Feline Leukemia Virus (FeLV)

Feline leukemia virus (FeLV) is responsible for the majority of household cat deaths. It affects all breeds, though it is more common in males and typically occurs in felines aged one to six years old. Outdoor cats and cats in multiple-cat environments are considered the most at-risk for contracting FeLV, a virus spread through warm fluids, such as nasal secretions, saliva, urine, or a mother’s milk. It can also be spread from a mother to her kittens while they are still in the womb. Grooming one-another and fighting tend to be the most common ways in which the virus spreads. Because feline leukemia cannot survive outside of a host, ordinary detergents, including bleach, successfully kill the virus on household surfaces.

The virus only affects cats and cannot be transmitted to humans, dogs, or any other animal. Through immunosuppression, FeLV impairs the affected cat’s immune system and is capable of causing a variety of diseases such as liver disease and intestinal disease as well as certain types of cancer. Because of their impaired immune system, cats with FeLV are also highly susceptible to various general infections.

It should be noted that there is a vaccination available for FeLV, though it is considered a non-core vaccine. Veterinarians usually suggest the vaccination for outdoor cats or cats in multiple-cat households. Please inquire about the vaccination if you consider your cat to be at-risk, as FeLV is often fatal.

What are the symptoms of FeLV? 

  • Avoiding litter box. 
  • Bladder infection. 
  • Diarrhea.
  • Enlarged lymph nodes. 
  • Fatigue.
  • Fever. 
  • Loss of appetite.
  • Seizures. 
  • Skin lesions which may or may not be infected. 
  • Tumors 
  • Uneven pupils.
  • Weight loss. 
  • Wiry, coarse coat. 
  • Wobbly gait.

Diagnosing and treating FeLV

The process of diagnosis for FeLV is fairly simple. A blood test called an ELISA can positively identify the FeLV protein within the blood, making an accurate diagnosis within our veterinary clinic possible. The ELISA test is so perceptive to these proteins that it can identify FeLV infections soon after a pet contracts the illness, even if they have not begun showing symptoms. In FeLV cases that have progressed, an IFA test can confirm the findings of an ELISA test. IFA tests are sent to commercial laboratories for completion. Cats with positive results to an IFA test are unlikely to cure themselves and usually have unfavorable prognosis. Urinalysis and bone marrow biopsy may also be used to aid in diagnosis.

Because there is no known cure for feline leukemia, there is no specific treatment. Numerous therapies have been researched and are currently being studied with no conclusive results. Current treatment includes spaying or neutering an infected cat and keeping them indoors, away from other cats. This protects other cats from becoming infected, as well as protecting your cat from developing any disease or illness they may come into contact with.

Efforts to prolong life include feeding your pet a nutritious diet, preventing exposure to disease, reducing stress levels, controlling parasites, and aggressive treatment of any secondary illness. Generally, FeLV is eventually fatal so ensuring your pet a comfortable lifestyle should be a primary concern.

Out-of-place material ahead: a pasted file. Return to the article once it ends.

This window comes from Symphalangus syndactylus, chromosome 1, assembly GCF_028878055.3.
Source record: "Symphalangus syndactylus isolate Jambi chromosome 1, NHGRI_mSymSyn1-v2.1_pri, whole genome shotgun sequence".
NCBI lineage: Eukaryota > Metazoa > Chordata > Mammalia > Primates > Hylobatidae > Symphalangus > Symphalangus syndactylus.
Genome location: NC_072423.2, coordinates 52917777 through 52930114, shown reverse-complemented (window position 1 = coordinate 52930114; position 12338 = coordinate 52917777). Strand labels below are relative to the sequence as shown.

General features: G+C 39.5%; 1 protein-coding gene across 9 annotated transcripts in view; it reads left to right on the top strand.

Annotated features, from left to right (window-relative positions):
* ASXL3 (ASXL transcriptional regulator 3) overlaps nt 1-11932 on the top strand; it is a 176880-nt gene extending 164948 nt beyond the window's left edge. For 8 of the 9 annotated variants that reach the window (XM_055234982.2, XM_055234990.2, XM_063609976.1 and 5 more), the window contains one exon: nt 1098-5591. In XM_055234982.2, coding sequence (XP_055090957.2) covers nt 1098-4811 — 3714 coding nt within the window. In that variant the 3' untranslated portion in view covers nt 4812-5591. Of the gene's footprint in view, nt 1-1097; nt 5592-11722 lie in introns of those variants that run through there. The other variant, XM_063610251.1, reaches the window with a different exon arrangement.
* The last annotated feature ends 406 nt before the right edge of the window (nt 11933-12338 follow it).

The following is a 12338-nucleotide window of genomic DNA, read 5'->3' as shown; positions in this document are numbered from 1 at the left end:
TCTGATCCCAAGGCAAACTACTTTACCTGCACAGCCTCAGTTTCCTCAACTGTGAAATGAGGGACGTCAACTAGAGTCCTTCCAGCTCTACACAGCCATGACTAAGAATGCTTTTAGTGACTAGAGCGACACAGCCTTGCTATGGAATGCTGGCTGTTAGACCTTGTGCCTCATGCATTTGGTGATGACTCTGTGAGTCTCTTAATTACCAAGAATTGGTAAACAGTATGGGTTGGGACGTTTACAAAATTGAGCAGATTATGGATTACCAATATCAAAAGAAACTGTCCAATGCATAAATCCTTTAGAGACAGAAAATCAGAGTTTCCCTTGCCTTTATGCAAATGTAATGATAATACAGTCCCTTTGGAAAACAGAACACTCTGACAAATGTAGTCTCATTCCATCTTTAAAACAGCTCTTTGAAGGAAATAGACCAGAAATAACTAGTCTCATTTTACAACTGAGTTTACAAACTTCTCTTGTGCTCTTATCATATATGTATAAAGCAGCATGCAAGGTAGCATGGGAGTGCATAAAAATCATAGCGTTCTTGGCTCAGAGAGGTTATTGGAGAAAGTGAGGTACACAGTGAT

If you believe your pet has contracted FeLV or you have any questions about the virus, feel free to contact our office at your earliest convenience.


Read what people are saying about us.

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We took our 5 month old puppy in to get neutered today and had a great experience. They educate you on expenses without making you feel guilty if you decide against extra options. We were able to pick him up 5 hours after dropping him off which was also amazing. Would highly recommend to anyone looking for a vet.

Chelsea G.'s

Dr. Genova has been my 4 legged daughter's doctor for her whole life (10 years). He is very personable, informative and kind. I seriously cannot say enough positive things about him.. Why else would I trust him to take care of my baby girl?

The rest of the staff is also very kind. Most of them have changed throughout the years but one thing that hasn't is that you can immediately tell how much they all love animals.

This is definitely one of this places that I wish I could give more than 5 stars to.

John L.

We had our first experience at Village at Main Veterinary Hospital today and I couldn't wait to write a review because of how pleased I was with the entire staff and environment. I arrived way early for my appointment but they took me anyway since it was open with no problem at all. As soon as we walked in the door my puppy and I were greeted with smiles and even staff that didn't run the counter came out and greeted and loved on my puppy as well which really put her at ease. Every staff member acknowledged our presence at some point. We were taken back to an exam room and we saw Dr. Tran who was warm and loving toward my puppy, she really took her time and you could easily see that she loves what she does. Dr. Tran covered all of my questions I had planned to ask as well as asked if I had any others. I would highly recommend this clinic to anybody who has had a bad experience at another clinic because it will totally make up for it as it did in our case. Thank you so much again for making us feel right at home and loving what you guys do, I will continue to drive 30 minutes just to have my pooch continue to see you guys :)

Tiffany B.

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